Privacy advocates aren't going to like this one, but a 2-1 ruling in the U.S. Circuit Court of Appeals for the Sixth Circuit has given law enforcement officials the legal right to track suspects by cell phone in real-time without first obtaining a warrant. The ruling revolves around a case in which Melvin Skinner, a convicted drug trafficker, sought to have his charges dismissed on the basis that his arrest ran afoul of the Fourth Amendment.
Over half (54.9 percent) of U.S. mobile subscribers were wielding a smartphone at the end of June 2012, according to Nielsen. The smartphone segment continues to grow, and if Nielsen's figures are correct, two out of three mobile phone shoppers now opt for a smartphone rather than a feature phone. Google's Android platform is the biggest benefactor of this trend, which claims the lion's share of the smartphone OS market.
Wireless carriers have a tendency to roll out the red carpet for new subscribers, but once you're part of the family, well, don't expect to receive special treatment. Highlighting this observation is the fact that Verizon Wireless is getting ready to implement a $30 upgrade fee for existing customers who upgrade to a shiny new subsidized smartphone with a renewed two-year service agreement. Apparently 24 months of data fees is no longer good enough.
Smartphones are bigger than feature phones, they're more complicated to use, and they're typically far more expensive, both in terms of upfront costs for the hardware and over the long haul when you factor in the required data charge every month for two years (assuming you're locked in a two-year service agreement). Nevertheless, smartphones now outnumber feature phones among U.S. adults, according to data by Pew Internet.
The National Transportation Safety Board (NTSB) is calling for the first-ever nationwide ban of cell phone use for any reason while behind the wheel of an automobile. The proposed ban would outlaw the use of all personal electronic devices (PEDs, except those designed to support the driving task) in all 50 states and the District of Columbia while operating a motor vehicle, a controversial safety recommendation with unanimous support from NTSB's Board.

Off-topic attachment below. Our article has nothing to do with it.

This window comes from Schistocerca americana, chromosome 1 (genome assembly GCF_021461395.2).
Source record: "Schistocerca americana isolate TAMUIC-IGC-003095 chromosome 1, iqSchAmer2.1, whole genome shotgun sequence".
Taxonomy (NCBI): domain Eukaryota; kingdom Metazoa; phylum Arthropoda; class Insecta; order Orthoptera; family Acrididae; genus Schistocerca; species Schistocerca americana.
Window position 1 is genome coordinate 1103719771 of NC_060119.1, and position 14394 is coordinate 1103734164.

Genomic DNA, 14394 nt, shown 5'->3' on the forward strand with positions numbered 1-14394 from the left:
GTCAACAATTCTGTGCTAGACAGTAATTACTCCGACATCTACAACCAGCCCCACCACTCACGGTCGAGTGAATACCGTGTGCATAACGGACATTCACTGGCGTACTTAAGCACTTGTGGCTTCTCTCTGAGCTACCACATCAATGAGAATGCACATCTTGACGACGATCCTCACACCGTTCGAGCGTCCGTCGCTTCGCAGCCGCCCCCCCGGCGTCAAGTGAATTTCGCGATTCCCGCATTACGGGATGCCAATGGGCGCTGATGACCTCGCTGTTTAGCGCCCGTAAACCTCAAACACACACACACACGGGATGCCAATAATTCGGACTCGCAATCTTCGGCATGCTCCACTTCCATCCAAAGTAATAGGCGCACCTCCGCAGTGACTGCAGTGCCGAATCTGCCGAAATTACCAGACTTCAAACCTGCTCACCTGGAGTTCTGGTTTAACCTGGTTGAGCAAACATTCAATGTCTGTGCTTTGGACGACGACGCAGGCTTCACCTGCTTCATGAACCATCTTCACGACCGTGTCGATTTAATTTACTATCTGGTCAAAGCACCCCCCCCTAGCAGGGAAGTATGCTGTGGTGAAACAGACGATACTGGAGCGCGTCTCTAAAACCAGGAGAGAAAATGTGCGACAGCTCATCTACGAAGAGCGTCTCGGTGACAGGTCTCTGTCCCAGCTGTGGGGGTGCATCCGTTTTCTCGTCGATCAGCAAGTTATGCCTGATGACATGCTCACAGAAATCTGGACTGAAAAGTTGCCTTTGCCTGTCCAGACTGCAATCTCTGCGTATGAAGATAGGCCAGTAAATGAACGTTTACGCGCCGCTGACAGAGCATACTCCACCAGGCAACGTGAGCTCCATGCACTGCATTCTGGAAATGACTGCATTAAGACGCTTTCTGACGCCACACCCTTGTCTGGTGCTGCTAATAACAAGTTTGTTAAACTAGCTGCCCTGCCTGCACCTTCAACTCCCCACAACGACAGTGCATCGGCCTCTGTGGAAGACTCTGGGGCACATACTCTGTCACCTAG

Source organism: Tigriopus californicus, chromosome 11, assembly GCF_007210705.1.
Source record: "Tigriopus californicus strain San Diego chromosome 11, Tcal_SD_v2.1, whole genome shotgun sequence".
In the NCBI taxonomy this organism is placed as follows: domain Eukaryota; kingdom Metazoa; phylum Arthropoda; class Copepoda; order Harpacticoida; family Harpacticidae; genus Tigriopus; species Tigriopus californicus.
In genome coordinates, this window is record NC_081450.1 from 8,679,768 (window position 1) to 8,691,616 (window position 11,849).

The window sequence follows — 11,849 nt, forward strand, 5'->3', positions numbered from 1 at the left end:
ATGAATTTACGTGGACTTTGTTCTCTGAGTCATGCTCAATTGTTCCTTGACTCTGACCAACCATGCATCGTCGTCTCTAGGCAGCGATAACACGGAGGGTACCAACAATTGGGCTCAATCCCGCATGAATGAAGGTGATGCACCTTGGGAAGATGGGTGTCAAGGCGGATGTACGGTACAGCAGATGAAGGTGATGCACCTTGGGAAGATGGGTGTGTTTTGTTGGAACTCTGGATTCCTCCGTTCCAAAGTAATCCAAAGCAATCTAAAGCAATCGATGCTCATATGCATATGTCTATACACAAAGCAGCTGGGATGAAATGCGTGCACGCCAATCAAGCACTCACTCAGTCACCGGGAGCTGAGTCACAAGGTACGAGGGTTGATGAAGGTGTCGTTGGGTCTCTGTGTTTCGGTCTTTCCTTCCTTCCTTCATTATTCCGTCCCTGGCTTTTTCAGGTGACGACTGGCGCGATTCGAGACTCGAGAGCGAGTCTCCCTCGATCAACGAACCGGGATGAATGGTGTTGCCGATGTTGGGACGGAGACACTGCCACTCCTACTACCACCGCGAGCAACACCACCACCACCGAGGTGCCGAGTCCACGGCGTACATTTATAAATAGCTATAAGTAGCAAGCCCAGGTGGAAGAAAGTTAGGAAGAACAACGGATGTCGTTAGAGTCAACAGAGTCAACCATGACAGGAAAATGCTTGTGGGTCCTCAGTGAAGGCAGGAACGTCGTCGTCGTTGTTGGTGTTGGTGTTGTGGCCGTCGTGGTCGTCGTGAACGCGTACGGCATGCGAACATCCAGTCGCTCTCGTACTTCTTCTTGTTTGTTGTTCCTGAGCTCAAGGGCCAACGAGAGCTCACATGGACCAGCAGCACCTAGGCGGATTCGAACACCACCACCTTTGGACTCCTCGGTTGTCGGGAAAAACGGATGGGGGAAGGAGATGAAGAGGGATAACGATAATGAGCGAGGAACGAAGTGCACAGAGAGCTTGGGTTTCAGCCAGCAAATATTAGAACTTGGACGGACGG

Nokia has enough on its plate with trying to stay relevant in the smartphone market and gearing up for the U.S. launch of its first Windows Phone. Trying to sell mobile phones that cost tens of thousands and even hundreds of thousands of dollars? Nokia's done with that and is reportedly looking for a buyer to snatch up its luxury Vertu subsidiary known for selling cell phones at outlandish prices.
Pogoplug today unveiled a new cloud-based storage service for mobile phones that provides users with 5GB of free online storage. By adding this service to its lineup, the braggadocios folks at Pogoplug claims their's is the only company with a combined hardware/software/cloud offering, and has more sharing and streaming services solutions than anyone else on the market.
T-Mobile suffered through another tough quarter. The wireless carrier said it lost 318,000 contract customers in Q4, after having already lost 60,000 in Q3 and 117,000 in Q4 of 2009. T-Mobile also reports net customer losses of 23,000 in Q4 of 2010, compared to net additions of 137,000 in Q3.
A new study reveals that Internet usage among mobile phone owners isn't a daily task for the vast majority of users. As outlined in Antenna Software's 2011 Mobile Internet Attitudes Report, only one in five American mobile phone owners fire off emails, surf the Web, or perform other Internet-related activities on a daily basis, even though their phones are technically capable of doing so. What gives?
A nonprofit organization called the Environmental Health Trust (EHT) is lobbying the Federal Communications Commission (FCC) to "stop flip-flopping and acknowledge and publicize the risks of cell phone radiation." What the EHT ultimately wants is for the FCC to force cell phone makers to slap a warning label on their devices.
"In terms of awareness of microwave radiation risks from cell phones, the U.S. is far behind other countries, including Switzerland, Israel, France, and Germany," says EHT founder Devra Lee Davis, PhD, MPH. "These nations require cell phone makers to publicize radiation rates directly on phones sold to their citizens, provide special labeling for low radiation phones, and restrict their use by children, who are more vulnerable to radiation."
Cell phone radiation continues to be a controversial topic that pops up from time to time. Back in the summer of 2010, CITA, a group representing mobile phone operators, sought to block an ordinance that requires retailers to post information about the Specific Absorption Rate for phones they sell. Prior to that, The Environment Working Group released a chart showing which mobile phones emit the most radiation.